Long-held traditions of what state is red or blue are being challenged by this year’s hotly contested election.
As many as half of the nation’s 50 states could be up for grabs, reports the Houston Chronicle. That’s an overwhelming change over the years 2000 to 2004, when just three states — Iowa, New Mexico, and New Hampshire — changed from one party’s candidate to another four years later.
Among those up for grabs key states New Hampshire, Ohio, Missouri, New Mexico and Iowa. Neither party has won more than three of these states in the past five elections.
New Hampshire, known for independent voters, could swing to John McCain because of his maverick appeal. Add to that some industrial states in the rust belt where McCain’s straight-forward, blue-collar appeal might play well, and the stage could be set for a major Republican victory.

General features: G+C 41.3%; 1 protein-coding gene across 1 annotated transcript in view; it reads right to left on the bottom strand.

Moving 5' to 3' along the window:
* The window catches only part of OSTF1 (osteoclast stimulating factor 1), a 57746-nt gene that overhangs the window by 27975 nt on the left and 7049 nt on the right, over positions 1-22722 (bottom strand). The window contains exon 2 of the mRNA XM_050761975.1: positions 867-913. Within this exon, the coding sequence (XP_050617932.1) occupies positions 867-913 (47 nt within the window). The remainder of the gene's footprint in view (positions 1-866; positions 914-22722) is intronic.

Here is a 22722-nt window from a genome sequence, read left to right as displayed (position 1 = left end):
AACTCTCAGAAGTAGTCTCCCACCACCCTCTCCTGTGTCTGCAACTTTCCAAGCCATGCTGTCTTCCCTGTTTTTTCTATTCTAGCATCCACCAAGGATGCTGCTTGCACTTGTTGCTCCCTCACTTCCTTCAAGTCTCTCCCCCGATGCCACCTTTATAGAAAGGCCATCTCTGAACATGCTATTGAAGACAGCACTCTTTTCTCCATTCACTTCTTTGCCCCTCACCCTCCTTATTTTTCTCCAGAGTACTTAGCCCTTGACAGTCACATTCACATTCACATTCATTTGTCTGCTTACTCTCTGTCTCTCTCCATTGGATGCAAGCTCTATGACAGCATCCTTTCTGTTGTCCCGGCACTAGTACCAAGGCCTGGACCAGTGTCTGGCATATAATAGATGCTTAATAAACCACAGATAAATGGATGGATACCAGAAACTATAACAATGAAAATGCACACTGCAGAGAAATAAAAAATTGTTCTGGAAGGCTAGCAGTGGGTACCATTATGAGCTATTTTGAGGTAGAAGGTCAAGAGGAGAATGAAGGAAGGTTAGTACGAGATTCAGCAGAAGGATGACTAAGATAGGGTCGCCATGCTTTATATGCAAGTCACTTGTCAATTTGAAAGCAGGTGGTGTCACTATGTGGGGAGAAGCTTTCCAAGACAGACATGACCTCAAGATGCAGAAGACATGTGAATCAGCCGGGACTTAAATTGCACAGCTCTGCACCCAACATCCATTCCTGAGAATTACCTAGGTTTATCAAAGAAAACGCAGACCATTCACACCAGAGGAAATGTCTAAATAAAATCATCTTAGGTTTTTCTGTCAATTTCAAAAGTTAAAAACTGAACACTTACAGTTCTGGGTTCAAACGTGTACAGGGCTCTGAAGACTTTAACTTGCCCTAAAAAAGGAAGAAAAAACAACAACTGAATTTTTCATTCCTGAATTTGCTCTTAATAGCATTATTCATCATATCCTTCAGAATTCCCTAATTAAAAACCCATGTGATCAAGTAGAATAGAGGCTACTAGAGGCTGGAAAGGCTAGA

USA Today reports that McCain is eyeing New Jersey and even California, a Democratic holdout since 1992. California’s 55 electoral votes could add heft to red coffers.
Some Republican strongholds could fall to Barack Obama, however. Virginia, with its liberal Washington suburbs, and Indiana, where Republicans have been facing controversies, could go blue, according to the Chronicle.
Colorado — a red state for the last three presidential elections — has been shifting toward the Democrats, one of the reasons Denver was chosen for the Democratic National Convention, according to USA Today.
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